Saturday, November 2, 2013

Heather Reviews: The 13½ Lives of Captain Bluebear by Walter Moers

Title:  The 13½ Lives of Captain Bluebear (Zamonia, #1)
Author:  Walter Moers, translated by John Brownjohn
Released:  1999
Publisher:  Overlook TP
Captain Bluebear tells the story of his first 13-1/2 lives spent on the mysterious continent of Zamonia, where intelligence is an infectious disease, water flows uphill, and dangers lie in wait for him around every corner.
 "A bluebear has twenty-seven lives. I shall recount thirteen and a half of them in this book but keep quiet about the rest," says the narrator of Walter Moers’s epic adventure. "What about the Minipirates? What about the Hobgoblins, the Spiderwitch, the Babbling Billows, the Troglotroll, the Mountain Maggot… Mine is a tale of mortal danger and eternal love, of hair’s breadth, last-minute escapes." Welcome to the fantastic world of Zamonia, populated by all manner of extraordinary characters. It’s a land of imaginative lunacy and supreme adventure, wicked satire and epic fantasy, all mixed together, turned on its head, and lavishly illustrated by the author.

What on earth is the one thing I can say right now that would cause anyone reading this to immediately go pick up a copy of this book?

As for me, I picked up this book purely on a whim:  I was browsing in Barnes & Noble and was trying to pick out the next Murakami book I wanted to read when I looked over and saw Rumo & His Miraculous Adventures.  The cover caught my eye (one day I will have to tell you about my obsession with books that have drawings in them), so I flipped through it, read a few pages, and decided to get it.  That was when I noticed on the cover, "From the author of the bestselling The 13½ Lives of Captain Bluebear, another fantastical journey into Zamonia."

I am one of those people who can know a series of novels works in stand alone ways (as in you can start anywhere, in case I phrased that awkwardly), but needs to read them in chronological order.  So I put Rumo back and grabbed Captain Bluebear and hoped I'd enjoy the book.

At first, I was a little daunted by the length.  The book clocks in at 704 pages and while it does have a number of illustrations, they appear sporadically; most pages are text.  However, once the book gets going, you don't even notice the length because the story is just that interesting.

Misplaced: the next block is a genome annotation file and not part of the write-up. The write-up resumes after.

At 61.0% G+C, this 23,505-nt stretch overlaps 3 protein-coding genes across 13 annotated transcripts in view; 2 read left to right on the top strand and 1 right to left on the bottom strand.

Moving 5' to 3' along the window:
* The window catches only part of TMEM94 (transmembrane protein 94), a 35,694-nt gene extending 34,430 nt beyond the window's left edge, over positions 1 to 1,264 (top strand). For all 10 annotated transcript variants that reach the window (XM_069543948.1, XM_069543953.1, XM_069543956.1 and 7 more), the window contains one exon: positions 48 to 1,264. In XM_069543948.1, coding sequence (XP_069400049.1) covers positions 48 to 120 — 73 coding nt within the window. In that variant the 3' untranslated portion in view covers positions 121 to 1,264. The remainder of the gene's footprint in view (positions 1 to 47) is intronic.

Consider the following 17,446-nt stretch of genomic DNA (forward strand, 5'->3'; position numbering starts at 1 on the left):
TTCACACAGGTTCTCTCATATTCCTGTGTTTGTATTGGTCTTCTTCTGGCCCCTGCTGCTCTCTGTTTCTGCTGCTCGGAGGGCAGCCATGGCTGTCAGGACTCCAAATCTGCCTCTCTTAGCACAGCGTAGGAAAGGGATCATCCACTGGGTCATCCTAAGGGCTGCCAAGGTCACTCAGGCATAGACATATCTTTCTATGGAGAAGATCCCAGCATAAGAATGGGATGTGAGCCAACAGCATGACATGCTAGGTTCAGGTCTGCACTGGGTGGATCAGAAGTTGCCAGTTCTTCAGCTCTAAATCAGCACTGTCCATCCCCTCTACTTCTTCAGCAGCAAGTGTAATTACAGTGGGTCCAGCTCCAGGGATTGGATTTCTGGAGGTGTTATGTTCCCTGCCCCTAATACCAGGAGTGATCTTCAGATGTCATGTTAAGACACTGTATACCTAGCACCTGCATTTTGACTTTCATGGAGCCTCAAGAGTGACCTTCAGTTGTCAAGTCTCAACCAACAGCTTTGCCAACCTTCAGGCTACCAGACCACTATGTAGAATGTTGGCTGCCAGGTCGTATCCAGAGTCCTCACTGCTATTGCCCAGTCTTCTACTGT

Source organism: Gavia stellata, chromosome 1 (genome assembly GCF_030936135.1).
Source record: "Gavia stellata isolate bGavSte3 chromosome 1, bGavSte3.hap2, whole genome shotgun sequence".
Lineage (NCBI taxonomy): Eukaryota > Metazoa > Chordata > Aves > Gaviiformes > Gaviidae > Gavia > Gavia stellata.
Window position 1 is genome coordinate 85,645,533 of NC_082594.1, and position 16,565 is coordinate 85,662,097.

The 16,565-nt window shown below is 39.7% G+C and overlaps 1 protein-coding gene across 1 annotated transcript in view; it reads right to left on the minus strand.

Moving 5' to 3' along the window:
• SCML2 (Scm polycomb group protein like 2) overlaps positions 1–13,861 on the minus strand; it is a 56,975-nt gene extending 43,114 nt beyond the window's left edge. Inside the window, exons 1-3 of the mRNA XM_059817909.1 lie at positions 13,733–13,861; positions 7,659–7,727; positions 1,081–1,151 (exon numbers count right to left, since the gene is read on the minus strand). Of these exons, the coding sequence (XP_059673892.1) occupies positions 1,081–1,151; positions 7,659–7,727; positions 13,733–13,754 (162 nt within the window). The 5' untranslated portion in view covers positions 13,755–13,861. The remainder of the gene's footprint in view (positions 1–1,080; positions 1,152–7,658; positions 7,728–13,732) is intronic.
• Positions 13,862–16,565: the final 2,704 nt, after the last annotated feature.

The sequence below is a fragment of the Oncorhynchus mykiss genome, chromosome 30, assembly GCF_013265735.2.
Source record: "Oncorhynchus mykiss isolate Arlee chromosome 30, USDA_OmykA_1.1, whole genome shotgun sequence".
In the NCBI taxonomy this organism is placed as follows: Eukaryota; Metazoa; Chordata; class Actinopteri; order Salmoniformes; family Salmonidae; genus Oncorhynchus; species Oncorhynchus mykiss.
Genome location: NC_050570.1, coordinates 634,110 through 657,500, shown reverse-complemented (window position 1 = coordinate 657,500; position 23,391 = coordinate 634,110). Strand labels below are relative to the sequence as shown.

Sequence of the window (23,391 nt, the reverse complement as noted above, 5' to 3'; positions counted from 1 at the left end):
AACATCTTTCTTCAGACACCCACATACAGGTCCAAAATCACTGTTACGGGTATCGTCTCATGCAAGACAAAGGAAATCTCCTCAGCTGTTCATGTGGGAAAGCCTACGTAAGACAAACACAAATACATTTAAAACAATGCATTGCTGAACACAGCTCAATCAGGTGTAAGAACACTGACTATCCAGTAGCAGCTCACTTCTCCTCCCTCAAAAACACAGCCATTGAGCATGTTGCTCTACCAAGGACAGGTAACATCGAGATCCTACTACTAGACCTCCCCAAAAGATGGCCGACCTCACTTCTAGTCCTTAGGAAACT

As the summary above states, Bluebear recounts his various "lives" (which function more like periods in his life and what he does during those various times) and begins with his first memories of being adrift at sea in a tiny walnut shell and, from there, being rescued by mini pirates and the other adventures he goes on.  Another thing that really grabbed me about this book is how, as Bluebear's lives go on, the chapters get longer.  The first chapter is pretty close to him being born, so it's not very long, but the later lives can span nearly 200 pages with their respective chapters.  I hate to compare to anything, but it did remind me of the Series of Unfortunate Events books or Harry Potter, where the older the characters got, the longer their adventures became.

This book is by far one of the most creative ones I've ever had the pleasure to read.  Moers's imagination seems to know no bounds and it's enthralling.  I've seen other people wondering if these novels are just advanced books for children or children's books for adults, and I have to go with the latter.  While these books contain illustrations and fantastical elements, there are certain themes discussed in Captain Bluebear that better suit adults.  I found myself reading chapters before I went to sleep because it put me in a good mood and it was just fun.

So many times in this book, I marveled at Moers: the Congladiators (which is the longest chapter in the book, but shows that our narrator is determined and extremely creative), the island that fattens up its inhabitants, the Roving Reptilian Rescuers, Nocturnomaths, Spiderwitches, instruments made of milk.  I wish I could elaborate!  But I feel so strongly that this book needs to be experienced, that I just want to encourage people to read it themselves and then fangirl with me.

The beginning is, admittedly, a little slow, but I forgave it because it does begin when Bluebear is a tiny baby.  From the life with the Hobgoblins onward, it picks up steam and Moers doesn't stop the story to pile on bits of world building.  It's been such a long time since I've read a book where the author doesn't stop to regale you with things, but introduces them as the story goes along.  It's so refreshing!

There are certain tropes present in the book, but I feel like Moers successfully navigates them.  Our hero is lucky, but not without having bouts of bad luck as well.  He is smart, but that comes to him in a creative way.  He is one of a kind, in both a number of ways and not at all.  The presence of these tropes didn't ruin my entertainment, and unless I was really thinking about them, I hardly noticed them.

I really cannot recommend this book enough.  I'm so eager to start the subsequent novels (and anxious to know why Ensel und Krete. Ein Märchen aus Zamonien was never translated).  

 (If I have convinced you to try this book, please consider a physical copy. I'm not one of those ebooks vs ~real~ books gals, but this book has some amazing illustrations that I feel it helps to be able to flip back and forth to.) 

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